Low Back Pain


The human nervous system is an amazing highway of communication, with approximately 72 kilometres of nerves transmitting signals throughout the body at 360 km/hr. It’s our body’s primary communication system, taking in information through our senses, processing the information and triggering reactions such as muscle movement or feeling pain.

The sciatic nerve is the largest nerve in this vast and complex system running from the lower back and down the back of each leg into the feet. When this becomes inflamed or compressed, it can be a painful and debilitating condition. In some cases, sciatic nerve pain can be so excruciating that you don’t even want to get off the couch.

Sciatica 1

What is Sciatica?

Sciatic nerve pain refers to a spectrum of pain symptoms that emanate along the path of the sciatic nerve. Typically, this pain originates in the lower back and runs through the buttock area down into the lower limbs.

Causes of Sciatic Nerve Pain

Sciatic nerve pain arises when the sciatic nerve is inflamed, pinched or compressed in the lower back. This can happen for many reasons, some of which are:

  1. Herniated Disc
    The most common cause is a herniated disc in the lower spine. Discs act as shock absorbers or cushioning pads between each vertebra of the spine. A herniated disc occurs when the cartilage on the outside of the disc thins or a tear occurs. When this happens, the discs jelly centre pushes through the tear, putting pressure on the sciatic nerve.
  2. Spinal Stenosis
    Spinal stenosis, which refers to a narrowing of the spaces where the spinal cord/nerves travel down, can also put pressure on the sciatic nerve.
  3. Spondylolisthesis
    The degenerative disk disorder, spondylolisthesis, is where a vertebra moves forwards over another, this will often irritate the nerve below causing sciatic nerve pain.
  4. Piriformis Syndrome
    Piriformis syndrome, the involuntary tightening and contacting of the piriformis muscle (a small muscle that lies deep in the buttocks) can in some cases also compress the sciatica nerve.
  5. Pregnancy
    Compression of the sciatic nerve can also occur during pregnancy, due to the changes associated as the baby grows.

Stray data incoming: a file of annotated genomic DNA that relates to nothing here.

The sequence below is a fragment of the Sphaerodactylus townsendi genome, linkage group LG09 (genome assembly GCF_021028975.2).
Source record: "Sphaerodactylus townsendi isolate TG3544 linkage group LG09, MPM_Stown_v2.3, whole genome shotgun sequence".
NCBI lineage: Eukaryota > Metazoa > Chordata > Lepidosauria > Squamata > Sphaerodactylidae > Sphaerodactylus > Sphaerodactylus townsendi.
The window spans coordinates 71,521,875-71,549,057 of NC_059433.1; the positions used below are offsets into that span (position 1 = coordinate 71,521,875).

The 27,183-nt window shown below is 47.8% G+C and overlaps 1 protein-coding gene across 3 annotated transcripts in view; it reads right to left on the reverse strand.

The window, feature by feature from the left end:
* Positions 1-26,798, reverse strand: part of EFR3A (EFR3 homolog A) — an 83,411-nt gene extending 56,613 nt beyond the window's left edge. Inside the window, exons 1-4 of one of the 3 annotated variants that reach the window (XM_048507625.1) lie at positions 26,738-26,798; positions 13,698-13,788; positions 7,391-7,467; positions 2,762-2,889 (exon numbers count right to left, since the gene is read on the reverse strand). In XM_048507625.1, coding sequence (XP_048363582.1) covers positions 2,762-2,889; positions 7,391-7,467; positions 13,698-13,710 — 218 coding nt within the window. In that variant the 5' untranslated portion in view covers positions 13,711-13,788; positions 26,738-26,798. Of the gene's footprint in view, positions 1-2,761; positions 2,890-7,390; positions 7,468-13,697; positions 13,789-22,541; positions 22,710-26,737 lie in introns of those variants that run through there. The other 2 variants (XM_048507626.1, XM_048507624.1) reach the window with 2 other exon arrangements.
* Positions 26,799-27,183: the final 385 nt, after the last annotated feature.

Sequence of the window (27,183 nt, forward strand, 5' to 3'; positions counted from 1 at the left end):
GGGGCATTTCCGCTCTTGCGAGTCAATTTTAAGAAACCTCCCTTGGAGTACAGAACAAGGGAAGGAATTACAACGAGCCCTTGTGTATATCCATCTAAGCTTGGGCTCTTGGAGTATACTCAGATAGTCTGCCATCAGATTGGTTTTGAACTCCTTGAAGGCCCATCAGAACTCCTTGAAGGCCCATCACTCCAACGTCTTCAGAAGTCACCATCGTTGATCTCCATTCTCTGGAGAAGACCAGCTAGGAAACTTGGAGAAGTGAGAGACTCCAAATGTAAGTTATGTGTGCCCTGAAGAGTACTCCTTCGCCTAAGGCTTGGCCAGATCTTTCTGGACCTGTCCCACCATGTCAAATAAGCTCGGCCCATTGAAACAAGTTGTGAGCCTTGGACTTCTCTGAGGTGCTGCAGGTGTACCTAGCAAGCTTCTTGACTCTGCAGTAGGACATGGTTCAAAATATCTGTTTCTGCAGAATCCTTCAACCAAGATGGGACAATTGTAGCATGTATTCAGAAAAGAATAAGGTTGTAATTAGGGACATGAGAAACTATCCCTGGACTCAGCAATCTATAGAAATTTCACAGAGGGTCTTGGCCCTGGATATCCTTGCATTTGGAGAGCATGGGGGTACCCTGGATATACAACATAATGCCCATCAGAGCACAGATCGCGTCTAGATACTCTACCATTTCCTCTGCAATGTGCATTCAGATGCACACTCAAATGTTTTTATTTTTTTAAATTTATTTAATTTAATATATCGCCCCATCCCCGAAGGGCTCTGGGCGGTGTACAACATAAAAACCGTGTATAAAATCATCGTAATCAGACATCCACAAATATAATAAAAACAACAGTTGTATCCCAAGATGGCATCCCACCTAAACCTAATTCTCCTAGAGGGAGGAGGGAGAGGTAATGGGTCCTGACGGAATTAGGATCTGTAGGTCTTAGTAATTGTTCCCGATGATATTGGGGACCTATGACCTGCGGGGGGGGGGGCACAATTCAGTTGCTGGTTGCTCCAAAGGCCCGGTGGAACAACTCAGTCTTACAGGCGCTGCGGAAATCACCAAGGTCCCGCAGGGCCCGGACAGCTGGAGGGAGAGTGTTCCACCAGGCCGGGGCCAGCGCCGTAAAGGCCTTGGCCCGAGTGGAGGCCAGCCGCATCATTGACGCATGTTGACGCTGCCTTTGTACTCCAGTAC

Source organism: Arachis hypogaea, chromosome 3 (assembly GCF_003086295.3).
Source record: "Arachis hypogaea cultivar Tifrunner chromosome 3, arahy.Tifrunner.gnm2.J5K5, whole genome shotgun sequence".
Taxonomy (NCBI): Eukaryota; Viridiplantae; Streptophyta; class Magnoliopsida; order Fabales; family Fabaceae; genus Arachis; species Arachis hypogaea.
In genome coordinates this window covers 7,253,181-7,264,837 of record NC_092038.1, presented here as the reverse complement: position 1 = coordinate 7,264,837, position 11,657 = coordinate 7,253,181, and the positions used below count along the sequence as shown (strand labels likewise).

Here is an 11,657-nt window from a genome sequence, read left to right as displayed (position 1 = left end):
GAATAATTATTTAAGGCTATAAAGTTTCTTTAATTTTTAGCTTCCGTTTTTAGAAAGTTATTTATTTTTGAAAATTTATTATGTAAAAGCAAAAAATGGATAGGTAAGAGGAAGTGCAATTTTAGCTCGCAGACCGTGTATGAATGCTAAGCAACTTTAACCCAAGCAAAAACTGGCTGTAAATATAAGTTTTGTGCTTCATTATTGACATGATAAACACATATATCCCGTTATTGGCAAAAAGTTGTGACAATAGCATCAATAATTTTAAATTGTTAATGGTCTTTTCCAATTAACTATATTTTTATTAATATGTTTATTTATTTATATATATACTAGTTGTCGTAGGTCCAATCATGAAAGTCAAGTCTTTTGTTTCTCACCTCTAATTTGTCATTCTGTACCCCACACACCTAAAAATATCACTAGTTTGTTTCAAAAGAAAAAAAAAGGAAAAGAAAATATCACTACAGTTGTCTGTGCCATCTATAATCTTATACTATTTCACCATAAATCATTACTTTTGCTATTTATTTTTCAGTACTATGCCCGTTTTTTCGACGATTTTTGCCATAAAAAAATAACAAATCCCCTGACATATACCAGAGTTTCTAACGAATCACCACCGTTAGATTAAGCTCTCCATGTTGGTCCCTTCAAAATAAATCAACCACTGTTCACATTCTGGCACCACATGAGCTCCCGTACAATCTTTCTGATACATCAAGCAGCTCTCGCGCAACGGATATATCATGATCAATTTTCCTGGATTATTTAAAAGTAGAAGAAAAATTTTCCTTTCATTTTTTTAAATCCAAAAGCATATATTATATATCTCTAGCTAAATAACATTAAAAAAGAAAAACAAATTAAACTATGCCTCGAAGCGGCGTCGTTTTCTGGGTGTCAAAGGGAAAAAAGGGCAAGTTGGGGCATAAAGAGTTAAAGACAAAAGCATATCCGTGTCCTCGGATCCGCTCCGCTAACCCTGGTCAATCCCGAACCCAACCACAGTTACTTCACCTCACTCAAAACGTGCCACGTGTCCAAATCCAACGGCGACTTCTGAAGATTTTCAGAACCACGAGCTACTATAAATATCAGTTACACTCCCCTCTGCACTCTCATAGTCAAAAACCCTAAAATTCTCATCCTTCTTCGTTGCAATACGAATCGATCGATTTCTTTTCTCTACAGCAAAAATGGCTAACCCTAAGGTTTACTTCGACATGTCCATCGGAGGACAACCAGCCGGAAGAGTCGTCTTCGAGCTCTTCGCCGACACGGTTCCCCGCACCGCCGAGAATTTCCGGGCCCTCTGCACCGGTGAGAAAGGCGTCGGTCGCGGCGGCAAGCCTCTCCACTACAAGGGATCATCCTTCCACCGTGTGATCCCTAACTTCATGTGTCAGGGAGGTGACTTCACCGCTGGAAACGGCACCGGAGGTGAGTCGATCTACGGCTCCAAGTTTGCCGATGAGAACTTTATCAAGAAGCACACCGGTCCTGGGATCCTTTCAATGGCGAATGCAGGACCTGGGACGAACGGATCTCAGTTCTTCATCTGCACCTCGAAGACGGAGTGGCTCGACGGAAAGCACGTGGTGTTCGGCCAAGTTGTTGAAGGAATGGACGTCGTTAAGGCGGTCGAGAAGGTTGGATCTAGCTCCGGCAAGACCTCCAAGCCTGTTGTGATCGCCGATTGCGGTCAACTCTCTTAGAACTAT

Signs & Symptoms

Sciatica’s trademark symptom is pain running down one side of the lower body from the lower back down through the buttock, thigh, and knee; at times, the pain may spread into the feet and toes. The symptoms can occur bilaterally, although this is not as common. The pain is often described as a sharp, burning sensation or a tingling/numbness radiating down the leg. Sciatica can be present with and without any lower back pain, and will often impede one’s ability to bear weight.

Assessment & Treatment

Early diagnosis through physical testing will help determine the causes of nerve pain sciatica often without the need for radiological imaging. This early diagnosis will target the direction treatment needs to take. While bed rest may help the acute symptoms settle, early mobilisation and exercise is key to reducing the symptoms of sciatica.

In chronic cases, pain management specialists can assist with relieving sciatica pain. Exercising with sciatica is crucial for the best recovery process. Physiotherapy is essential in these cases, in both the rehab and recovery phase to improve back mobility and strength. Core strengthening and flexibility exercises will also reduce pain recurrence.


If diagnosed early, the prognosis for nerve pain sciatica can be very positive (6-12 weeks) and help prevent sciatica episodes. Conditioning exercises such as pilates, core strengthening, and a specific stretching program can reduce the risk and prevent further aggravation. Severe cases can take over 3-6 months to rehabilitate fully.

If you need help with sciatic pain or struggling to get moving, book in for treatment now with one of our exercise physiologists or physiotherapists via 1300 012 273